Spring. The salamanders already emerged and I have even heard a woodcock peenting, but today the wind is blustery with snow.
“Maybe you should try looking over here!” Lou shouts from across the fields.
I walk toward the edge of the turnip field, looking carefully for some sort of fracture of grey-white within the powder-white of light snow. “You have to slow down, look carefully,” Lou adds, and then tells me to come closer his way. When I see the four tines of a large single antler frozen to the ground, I give a little yelp. Then I laugh because I realize that Lou, of course, had found the shed first and was merely guiding me to it.
Bucks shed their antlers anywhere from winter to early spring. Searching for sheds is akin to finding hidden figures in a Bev Doolittle painting, camouflaged within the landscape, teaching you to see what is actually there. One must learn to spot a change of shape within a rocky field, or a shade of color different from those of branches on the forest floor. It seems like magic to find one, but Lou knows where to look—near feeding areas, along deer trails and bedding areas. Mastery of the mystery I guess, but antlers do contain many myths. Antlers are a symbol of regeneration, spiritual authority, and survival—maybe because to find one is a sign that the buck made it through hunting season. In Celtic lore, deer were herded by fairies and antlers symbolized prosperity, growth, and spring fertility.
Male deer over a year in age, when hormones kick in, begin to grow antler “beams” from blood-flowing pedicles on their crowns come spring. Antlers are honeycombed, bone-like tissue covered with a velvet that supplies nutrients and minerals via nerves and blood vessels. Antlers are some of the fastest-growing bones known. In a season of lush greens from rich soil, more than 200 inches of antler can grow in about 120 days. Each set of antlers is unique to the deer who grows them. None are identical. A buck’s rack represents his age, genes, diet, the soil health, and stress in his environment. Antler size helps assure their genes will be passed on. But big racks only come from healthy herds.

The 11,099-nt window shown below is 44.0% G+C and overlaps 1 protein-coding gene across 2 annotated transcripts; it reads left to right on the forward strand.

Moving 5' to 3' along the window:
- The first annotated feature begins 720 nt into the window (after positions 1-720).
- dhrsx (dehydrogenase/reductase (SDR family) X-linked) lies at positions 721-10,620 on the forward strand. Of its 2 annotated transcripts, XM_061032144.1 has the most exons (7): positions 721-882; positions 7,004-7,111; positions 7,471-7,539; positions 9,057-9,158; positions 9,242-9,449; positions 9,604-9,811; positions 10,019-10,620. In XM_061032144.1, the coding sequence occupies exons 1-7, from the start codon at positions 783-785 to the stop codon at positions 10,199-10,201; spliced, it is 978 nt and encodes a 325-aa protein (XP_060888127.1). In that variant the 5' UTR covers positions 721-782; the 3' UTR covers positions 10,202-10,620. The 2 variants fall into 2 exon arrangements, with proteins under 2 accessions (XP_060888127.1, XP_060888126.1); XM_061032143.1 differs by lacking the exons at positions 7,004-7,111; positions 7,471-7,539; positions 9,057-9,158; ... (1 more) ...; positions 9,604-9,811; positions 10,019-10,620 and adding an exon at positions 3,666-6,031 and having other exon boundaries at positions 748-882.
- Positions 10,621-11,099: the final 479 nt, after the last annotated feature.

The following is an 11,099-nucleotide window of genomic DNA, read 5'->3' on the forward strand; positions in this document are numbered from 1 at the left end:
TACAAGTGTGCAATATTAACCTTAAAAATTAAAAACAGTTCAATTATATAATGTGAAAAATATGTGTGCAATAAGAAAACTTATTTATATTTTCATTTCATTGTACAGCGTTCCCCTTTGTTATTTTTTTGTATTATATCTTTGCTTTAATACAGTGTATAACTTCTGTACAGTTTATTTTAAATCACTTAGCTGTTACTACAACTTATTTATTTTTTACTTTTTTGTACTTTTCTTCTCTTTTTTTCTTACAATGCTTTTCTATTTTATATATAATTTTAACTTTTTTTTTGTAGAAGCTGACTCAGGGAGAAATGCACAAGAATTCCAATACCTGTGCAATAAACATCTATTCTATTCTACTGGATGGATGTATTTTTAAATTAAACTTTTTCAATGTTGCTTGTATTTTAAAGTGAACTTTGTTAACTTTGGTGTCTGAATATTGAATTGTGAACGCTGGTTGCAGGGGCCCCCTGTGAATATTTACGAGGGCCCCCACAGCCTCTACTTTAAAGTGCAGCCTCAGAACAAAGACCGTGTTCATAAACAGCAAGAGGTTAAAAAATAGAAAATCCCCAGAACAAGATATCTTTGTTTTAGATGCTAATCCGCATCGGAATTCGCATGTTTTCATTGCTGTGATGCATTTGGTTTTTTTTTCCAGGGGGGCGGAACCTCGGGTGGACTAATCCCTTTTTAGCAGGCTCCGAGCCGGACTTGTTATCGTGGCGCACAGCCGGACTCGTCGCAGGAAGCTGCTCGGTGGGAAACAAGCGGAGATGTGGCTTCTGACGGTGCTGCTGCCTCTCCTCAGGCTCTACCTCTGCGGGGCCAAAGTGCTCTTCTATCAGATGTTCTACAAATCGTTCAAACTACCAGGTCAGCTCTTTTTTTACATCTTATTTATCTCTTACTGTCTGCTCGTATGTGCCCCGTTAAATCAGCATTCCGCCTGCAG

In wintertime, when there is a drop in testosterone hormones, the pedicle at the base of the antler begins to weaken and close off. Like a tree closing off nutrients to its leaves in the fall, the antler dies and then, molts. The process can take two to three weeks.
Mice, birds, squirrels, porcupines, foxes—and even bears—will peck, gnaw, chew, drill, and maw the drops because they are rich in minerals like calcium and phosphorous.
“Glassing for tines” is the expression used when one uses the aid of binoculars to search a winter field of corn or clover from the comfort of one’s truck.
Antlers have many uses. They can be boiled and strained for a gelatin to use in jellies, or fire baked and ground to use as a baking powder, sawed and drilled for buttons, made into knife handles, rattling antlers, chandeliers, lamps, jewelry, toggles, coat or towel racks, toilet paper holders, dog treats, centerpieces, a cribbage board, or sold for money.
I find three more antlers (actually, Lou guides me to the match of my four-pointer and I think I find the third—a small three-tine antler in the saw grass, all on my own, but I’m not so sure). As we start heading back I see the figures of deer leaping past the thin trunks of trees beyond the field. “Look!” I tell Lou, pointing, excited I saw something before he did this time. Then I see something even more amazing—a buck still in full rack, running along with the rest.
I wonder if the fairies are rustling up the herd, showing me a reason to come search for sheds again, later this spring. Maybe, too, they are encouraging me in my practice of this art of seeing.